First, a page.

Finally, I emerged near the top of the hill to the construction site proper and found myself on the wrong side of a “Construction Area – Do Not Enter” sign. The mud here was so deep that I nearly lost my boot, sinking down to the boot brim in muck. It took a huge heave ho to wrench my foot sans boot out and I grabbed it and hopped over to the rushing stream, the Afon Berthen. I stood with one leg in the rushing water, to clean off the muck and followed the narrow beam laid across the stream for passage. The footprints around me were all cloven, sheep cross through here too.  I hopped the gate and continued on to the trail proper, which skirted the brim of the hill. Here I stopped to admire the view and respect the distance I had travelled and express gratitude that I survived it, despite growls, paranoia and muck.

Sacred Hawthorn
The lone tree here was a place to rest. It called out to me as a sacred Hawthorn.

Sacred Hawthorn

Hawthorn is respected as a tree of enchantment under the protection of the faery realms. It guards wells and springs. Its beautiful flowers are said to help prayers reach heaven. If you sit under a Hawthorn on May 1st you are liable to be whisked away for good to the faery underworld.

The path continues and broadened to a track, running halfway up the hillside, parallel to the skyline above and the Nant Ffrancon Pass below. I was on the lower regions of the Carnaeddau mountain range, only about 350m up. Pen Yr Ole Wen lay ahead of me and Carnedd Dafydd, the third highest peak in Wales, and Braich Ty Du ahead and on my left. The Glyderau Mountain range lay across the pass from me on the right. Many sheep were perturbed by my presence and shuffled frantically off the path as I approached. They all had different markings tagged on their wooly coats with spray paint to denote their ownership. The sheep are ‘free’ to roam across the mountainside, land in national trust, during the summer months before being rounded up in the fall. I enjoyed seeing the little lambs scamper behind their mothers. The track slowly angled downward, back towards the road and civilization of the rustic cottages in the valley. The track joined the road at Ty Gwyn, where I hopped a gate, crossed the A5 and went through another field over a bridge crossing the valley river to the side road.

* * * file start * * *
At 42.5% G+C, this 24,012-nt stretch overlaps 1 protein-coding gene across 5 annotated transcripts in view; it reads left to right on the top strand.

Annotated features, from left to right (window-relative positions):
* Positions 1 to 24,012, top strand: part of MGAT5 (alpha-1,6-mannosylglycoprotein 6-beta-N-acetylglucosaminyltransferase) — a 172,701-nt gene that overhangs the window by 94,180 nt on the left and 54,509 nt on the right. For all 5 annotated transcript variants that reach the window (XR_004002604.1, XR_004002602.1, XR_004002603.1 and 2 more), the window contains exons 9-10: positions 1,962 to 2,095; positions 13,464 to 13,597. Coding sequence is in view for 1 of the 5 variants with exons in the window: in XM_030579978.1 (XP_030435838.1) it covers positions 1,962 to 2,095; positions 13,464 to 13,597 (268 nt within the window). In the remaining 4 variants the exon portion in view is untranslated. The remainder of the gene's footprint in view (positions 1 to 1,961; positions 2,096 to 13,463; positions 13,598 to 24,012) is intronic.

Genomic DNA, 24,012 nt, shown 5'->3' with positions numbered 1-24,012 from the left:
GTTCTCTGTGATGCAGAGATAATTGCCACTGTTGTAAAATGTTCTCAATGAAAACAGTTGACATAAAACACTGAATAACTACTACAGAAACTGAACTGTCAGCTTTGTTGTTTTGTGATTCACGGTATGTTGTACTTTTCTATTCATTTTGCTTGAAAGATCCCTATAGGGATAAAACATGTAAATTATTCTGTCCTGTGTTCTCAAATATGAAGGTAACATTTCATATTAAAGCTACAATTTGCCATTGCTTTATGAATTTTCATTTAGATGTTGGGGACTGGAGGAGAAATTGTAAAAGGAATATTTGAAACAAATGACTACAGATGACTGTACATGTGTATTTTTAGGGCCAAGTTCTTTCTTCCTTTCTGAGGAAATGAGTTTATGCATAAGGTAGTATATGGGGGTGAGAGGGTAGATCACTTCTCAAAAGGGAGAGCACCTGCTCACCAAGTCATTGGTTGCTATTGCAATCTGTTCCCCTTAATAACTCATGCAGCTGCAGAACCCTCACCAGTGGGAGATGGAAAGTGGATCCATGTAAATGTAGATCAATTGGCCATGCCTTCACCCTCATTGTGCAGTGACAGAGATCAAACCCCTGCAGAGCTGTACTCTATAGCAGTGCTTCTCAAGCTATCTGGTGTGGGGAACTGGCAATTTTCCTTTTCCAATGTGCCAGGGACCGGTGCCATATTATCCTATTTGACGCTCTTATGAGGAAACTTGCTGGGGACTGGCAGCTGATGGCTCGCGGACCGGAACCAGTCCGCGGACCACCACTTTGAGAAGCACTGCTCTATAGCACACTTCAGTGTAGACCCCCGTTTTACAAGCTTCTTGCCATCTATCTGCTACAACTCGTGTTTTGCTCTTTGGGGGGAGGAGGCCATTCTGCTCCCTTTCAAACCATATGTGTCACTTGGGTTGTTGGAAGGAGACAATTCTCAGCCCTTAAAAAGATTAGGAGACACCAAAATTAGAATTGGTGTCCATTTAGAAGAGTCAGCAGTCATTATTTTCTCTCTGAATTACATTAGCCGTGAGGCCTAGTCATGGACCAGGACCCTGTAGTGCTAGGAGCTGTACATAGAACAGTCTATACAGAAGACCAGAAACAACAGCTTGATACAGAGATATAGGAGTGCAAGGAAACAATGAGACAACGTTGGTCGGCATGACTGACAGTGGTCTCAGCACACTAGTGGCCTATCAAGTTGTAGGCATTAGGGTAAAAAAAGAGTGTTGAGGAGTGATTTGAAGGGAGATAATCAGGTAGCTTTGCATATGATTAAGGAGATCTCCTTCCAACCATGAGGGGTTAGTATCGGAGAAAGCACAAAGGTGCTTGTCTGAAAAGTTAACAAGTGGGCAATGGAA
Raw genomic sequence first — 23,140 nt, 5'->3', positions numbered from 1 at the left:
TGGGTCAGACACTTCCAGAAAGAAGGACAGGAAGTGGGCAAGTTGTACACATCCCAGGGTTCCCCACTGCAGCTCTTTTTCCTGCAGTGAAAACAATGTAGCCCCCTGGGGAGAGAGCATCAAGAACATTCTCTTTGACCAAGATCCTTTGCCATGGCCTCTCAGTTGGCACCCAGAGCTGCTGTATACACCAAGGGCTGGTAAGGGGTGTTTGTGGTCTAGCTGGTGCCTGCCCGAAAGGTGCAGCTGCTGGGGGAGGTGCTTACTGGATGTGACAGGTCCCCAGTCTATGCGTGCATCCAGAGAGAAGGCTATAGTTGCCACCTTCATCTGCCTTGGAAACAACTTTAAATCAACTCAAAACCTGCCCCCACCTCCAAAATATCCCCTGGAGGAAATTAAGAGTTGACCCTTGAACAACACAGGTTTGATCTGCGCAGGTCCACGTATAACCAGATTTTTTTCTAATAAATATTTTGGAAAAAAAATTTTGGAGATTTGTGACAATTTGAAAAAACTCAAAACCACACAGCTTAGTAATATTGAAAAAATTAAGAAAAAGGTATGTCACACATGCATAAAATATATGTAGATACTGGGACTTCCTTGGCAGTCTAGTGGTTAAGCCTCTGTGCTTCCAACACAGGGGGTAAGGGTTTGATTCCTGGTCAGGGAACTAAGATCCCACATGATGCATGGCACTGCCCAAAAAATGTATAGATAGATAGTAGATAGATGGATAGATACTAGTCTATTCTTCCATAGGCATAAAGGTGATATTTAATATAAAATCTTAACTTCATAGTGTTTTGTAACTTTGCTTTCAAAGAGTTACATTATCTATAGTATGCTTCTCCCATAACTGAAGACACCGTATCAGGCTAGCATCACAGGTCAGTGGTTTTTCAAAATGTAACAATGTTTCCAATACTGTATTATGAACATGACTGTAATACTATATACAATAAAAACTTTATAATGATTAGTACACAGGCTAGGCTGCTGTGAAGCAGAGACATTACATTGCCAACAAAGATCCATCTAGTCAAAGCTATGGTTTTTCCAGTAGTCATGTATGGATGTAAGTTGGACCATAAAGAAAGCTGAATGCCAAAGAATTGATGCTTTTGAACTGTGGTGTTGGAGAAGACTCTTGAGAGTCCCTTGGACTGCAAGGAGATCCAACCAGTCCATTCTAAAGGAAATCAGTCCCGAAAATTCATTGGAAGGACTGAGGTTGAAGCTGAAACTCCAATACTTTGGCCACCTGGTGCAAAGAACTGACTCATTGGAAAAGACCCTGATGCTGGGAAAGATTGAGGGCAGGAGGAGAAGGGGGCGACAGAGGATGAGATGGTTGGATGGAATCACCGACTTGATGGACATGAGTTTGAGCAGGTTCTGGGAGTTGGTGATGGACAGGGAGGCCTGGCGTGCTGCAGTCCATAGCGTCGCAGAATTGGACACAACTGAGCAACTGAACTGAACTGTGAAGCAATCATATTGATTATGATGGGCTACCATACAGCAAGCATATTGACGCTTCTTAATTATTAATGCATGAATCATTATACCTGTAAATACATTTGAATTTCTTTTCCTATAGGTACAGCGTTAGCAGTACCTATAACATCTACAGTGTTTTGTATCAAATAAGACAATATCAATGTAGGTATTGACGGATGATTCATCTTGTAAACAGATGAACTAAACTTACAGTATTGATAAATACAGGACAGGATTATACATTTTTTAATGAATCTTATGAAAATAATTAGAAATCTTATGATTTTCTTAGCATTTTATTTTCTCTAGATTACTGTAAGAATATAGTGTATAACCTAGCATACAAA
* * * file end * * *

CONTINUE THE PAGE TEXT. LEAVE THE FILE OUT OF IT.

Down in the Valley